Fulling, also known as tucking or walking (Scots: waukin, hence often spelled waulking in Scottish English), is a step in woollen clothmaking which involves the cleansing of woven cloth (particularly wool) to eliminate (lanoline) oils, dirt, and other impurities, and to make it shrink by friction and pressure. The work delivers a smooth, tightly finished fabric that is isolating and water repellent. Well known examples are duffel cloth, first produced in Flanders in the 14th century, and loden, produced in Austria from the 16th century on.Waulking could be done with the hands and feet. In Medieval Europe, it was done in water-powered fulling mills. After the industrial revolution, coal and electric power were used.Felting refers more generally to the interlocking of loose wool fibers; they need not be spun and woven first.Process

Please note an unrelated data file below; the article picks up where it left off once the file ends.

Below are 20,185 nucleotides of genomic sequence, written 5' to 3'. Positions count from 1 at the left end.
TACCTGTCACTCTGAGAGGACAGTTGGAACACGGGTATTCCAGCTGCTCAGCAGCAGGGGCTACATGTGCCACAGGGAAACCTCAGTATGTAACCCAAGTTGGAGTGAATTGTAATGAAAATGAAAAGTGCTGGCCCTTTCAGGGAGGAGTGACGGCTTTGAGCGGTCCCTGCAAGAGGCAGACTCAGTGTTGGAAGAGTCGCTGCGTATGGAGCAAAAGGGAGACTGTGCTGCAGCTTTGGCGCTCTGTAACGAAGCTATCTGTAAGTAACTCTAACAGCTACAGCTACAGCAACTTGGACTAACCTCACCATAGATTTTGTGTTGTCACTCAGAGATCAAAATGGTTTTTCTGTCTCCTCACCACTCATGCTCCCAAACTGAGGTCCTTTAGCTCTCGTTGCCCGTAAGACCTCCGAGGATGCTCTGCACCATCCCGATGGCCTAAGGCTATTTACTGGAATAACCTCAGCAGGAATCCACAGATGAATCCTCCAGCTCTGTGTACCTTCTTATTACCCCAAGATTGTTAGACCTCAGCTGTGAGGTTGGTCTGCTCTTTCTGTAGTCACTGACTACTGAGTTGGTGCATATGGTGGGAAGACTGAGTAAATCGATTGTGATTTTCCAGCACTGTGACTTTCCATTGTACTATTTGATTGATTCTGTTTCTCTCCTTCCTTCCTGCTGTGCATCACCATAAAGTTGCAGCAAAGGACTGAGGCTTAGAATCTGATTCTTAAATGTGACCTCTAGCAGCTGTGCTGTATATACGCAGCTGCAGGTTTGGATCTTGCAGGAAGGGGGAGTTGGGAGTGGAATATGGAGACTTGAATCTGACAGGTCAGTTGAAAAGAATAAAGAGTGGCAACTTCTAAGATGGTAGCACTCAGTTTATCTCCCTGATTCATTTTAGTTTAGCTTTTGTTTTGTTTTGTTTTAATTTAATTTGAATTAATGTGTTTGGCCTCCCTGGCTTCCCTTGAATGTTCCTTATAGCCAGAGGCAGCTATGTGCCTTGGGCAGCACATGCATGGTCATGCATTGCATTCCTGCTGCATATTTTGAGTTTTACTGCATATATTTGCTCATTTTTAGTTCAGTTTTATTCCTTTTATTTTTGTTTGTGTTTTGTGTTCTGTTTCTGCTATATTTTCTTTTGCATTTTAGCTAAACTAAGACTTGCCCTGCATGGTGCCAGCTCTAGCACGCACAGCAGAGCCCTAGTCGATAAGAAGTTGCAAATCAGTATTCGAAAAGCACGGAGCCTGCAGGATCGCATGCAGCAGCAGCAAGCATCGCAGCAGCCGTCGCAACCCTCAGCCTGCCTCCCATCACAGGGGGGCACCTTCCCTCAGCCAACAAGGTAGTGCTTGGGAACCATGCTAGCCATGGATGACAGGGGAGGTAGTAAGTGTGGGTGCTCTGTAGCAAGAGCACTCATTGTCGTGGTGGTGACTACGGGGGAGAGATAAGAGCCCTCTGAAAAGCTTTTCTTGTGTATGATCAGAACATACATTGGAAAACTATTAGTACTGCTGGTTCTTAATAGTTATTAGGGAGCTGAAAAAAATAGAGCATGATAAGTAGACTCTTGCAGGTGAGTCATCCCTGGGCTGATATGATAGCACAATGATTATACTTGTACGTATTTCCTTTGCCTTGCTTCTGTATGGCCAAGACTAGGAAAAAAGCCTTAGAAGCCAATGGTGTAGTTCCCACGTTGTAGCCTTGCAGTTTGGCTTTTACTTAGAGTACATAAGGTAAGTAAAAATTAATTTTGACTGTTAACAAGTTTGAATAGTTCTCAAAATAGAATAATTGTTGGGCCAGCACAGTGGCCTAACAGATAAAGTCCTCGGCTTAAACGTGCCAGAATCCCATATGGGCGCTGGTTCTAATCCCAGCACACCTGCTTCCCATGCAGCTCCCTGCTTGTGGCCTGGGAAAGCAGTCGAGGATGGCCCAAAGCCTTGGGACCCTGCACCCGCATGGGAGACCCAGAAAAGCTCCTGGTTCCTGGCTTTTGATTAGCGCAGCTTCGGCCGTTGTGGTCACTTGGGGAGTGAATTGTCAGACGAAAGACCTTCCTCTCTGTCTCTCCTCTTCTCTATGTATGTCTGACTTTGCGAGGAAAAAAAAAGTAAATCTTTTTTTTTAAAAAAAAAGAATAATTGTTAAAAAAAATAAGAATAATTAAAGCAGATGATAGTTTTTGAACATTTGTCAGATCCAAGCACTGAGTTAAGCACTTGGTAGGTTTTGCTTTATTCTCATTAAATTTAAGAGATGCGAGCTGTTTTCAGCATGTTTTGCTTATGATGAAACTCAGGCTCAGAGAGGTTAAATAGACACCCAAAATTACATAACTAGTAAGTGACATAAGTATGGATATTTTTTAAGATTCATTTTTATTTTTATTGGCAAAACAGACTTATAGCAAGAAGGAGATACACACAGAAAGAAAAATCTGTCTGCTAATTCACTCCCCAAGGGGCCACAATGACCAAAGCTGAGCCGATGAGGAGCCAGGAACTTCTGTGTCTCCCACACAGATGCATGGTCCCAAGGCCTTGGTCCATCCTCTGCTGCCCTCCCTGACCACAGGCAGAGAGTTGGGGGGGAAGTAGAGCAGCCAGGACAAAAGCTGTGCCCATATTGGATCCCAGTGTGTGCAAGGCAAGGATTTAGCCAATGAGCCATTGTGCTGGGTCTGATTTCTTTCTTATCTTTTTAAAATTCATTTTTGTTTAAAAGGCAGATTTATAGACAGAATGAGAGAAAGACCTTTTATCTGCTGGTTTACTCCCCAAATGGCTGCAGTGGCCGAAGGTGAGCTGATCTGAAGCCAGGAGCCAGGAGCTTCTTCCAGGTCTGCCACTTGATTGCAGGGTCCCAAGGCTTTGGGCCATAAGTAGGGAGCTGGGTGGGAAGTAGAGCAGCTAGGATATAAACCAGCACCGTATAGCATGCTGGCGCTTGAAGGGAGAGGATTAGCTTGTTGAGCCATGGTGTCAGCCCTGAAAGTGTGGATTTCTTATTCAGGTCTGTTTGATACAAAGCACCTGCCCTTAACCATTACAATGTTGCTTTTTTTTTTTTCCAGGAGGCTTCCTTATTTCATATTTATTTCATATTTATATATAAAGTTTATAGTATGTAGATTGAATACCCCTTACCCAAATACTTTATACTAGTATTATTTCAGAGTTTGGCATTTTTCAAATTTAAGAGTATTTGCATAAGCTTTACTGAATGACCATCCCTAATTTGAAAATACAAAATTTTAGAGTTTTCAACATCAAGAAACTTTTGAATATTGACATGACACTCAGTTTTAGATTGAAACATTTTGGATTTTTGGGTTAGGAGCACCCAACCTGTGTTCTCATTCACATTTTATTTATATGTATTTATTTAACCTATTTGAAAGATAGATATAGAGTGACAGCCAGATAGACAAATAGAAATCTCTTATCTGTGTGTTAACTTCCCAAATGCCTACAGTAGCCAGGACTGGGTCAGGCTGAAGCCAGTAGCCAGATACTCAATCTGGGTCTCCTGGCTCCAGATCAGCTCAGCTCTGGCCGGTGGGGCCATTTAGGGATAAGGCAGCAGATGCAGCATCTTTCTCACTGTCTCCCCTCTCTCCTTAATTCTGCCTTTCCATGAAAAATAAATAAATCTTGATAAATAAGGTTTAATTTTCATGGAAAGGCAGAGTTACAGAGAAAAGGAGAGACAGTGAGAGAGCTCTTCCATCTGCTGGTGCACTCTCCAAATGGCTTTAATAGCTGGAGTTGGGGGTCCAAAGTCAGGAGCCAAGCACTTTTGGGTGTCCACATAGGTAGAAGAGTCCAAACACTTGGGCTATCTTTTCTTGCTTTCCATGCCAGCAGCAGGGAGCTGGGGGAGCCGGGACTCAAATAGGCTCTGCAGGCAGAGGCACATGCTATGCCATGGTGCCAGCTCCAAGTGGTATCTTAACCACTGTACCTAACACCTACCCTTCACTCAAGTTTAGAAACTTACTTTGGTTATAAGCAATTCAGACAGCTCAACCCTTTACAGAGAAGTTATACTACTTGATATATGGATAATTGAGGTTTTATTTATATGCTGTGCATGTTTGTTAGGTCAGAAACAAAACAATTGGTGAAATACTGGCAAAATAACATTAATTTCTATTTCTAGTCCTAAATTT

Fulling involves two processes: scouring (cleaning) and milling (thickening). Removing the oils encourages felting, and the cloth is pounde
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